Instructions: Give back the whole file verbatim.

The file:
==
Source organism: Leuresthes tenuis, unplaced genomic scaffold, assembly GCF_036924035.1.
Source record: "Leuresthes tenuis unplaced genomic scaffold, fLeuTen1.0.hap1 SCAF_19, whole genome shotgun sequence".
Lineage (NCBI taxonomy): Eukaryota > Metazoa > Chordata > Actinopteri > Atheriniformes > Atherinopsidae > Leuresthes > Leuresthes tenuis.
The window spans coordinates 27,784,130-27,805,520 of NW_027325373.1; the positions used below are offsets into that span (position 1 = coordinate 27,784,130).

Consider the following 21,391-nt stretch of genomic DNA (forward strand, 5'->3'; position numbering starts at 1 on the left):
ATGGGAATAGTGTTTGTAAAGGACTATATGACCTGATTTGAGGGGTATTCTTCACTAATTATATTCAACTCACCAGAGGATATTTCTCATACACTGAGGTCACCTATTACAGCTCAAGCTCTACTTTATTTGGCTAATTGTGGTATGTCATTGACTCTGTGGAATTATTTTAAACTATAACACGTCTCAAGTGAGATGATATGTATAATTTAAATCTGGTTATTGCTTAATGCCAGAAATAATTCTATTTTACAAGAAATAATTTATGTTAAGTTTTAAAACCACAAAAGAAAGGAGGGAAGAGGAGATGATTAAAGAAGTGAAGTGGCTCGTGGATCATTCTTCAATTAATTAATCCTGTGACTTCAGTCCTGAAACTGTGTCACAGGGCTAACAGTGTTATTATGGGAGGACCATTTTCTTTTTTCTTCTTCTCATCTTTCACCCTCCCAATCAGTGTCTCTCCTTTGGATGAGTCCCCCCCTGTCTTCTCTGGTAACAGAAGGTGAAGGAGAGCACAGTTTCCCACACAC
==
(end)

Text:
Source organism: Leuresthes tenuis, unplaced genomic scaffold, assembly GCF_036924035.1.
Source record: "Leuresthes tenuis unplaced genomic scaffold, fLeuTen1.0.hap1 SCAF_19, whole genome shotgun sequence".
Lineage (NCBI taxonomy): Eukaryota > Metazoa > Chordata > Actinopteri > Atheriniformes > Atherinopsidae > Leuresthes > Leuresthes tenuis.
The window spans coordinates 27,784,130-27,805,520 of NW_027325373.1; the positions used below are offsets into that span (position 1 = coordinate 27,784,130).

Consider the following 21,391-nt stretch of genomic DNA (forward strand, 5'->3'; position numbering starts at 1 on the left):
ATGGGAATAGTGTTTGTAAAGGACTATATGACCTGATTTGAGGGGTATTCTTCACTAATTATATTCAACTCACCAGAGGATATTTCTCATACACTGAGGTCACCTATTACAGCTCAAGCTCTACTTTATTTGGCTAATTGTGGTATGTCATTGACTCTGTGGAATTATTTTAAACTATAACACGTCTCAAGTGAGATGATATGTATAATTTAAATCTGGTTATTGCTTAATGCCAGAAATAATTCTATTTTACAAGAAATAATTTATGTTAAGTTTTAAAACCACAAAAGAAAGGAGGGAAGAGGAGATGATTAAAGAAGTGAAGTGGCTCGTGGATCATTCTTCAATTAATTAATCCTGTGACTTCAGTCCTGAAACTGTGTCACAGGGCTAACAGTGTTATTATGGGAGGACCATTTTCTTTTTTCTTCTTCTCATCTTTCACCCTCCCAATCAGTGTCTCTCCTTTGGATGAGTCCCCCCCTGTCTTCTCTGGTAACAGAAGGTGAAGGAGAGCACAGTTTCCCACACAC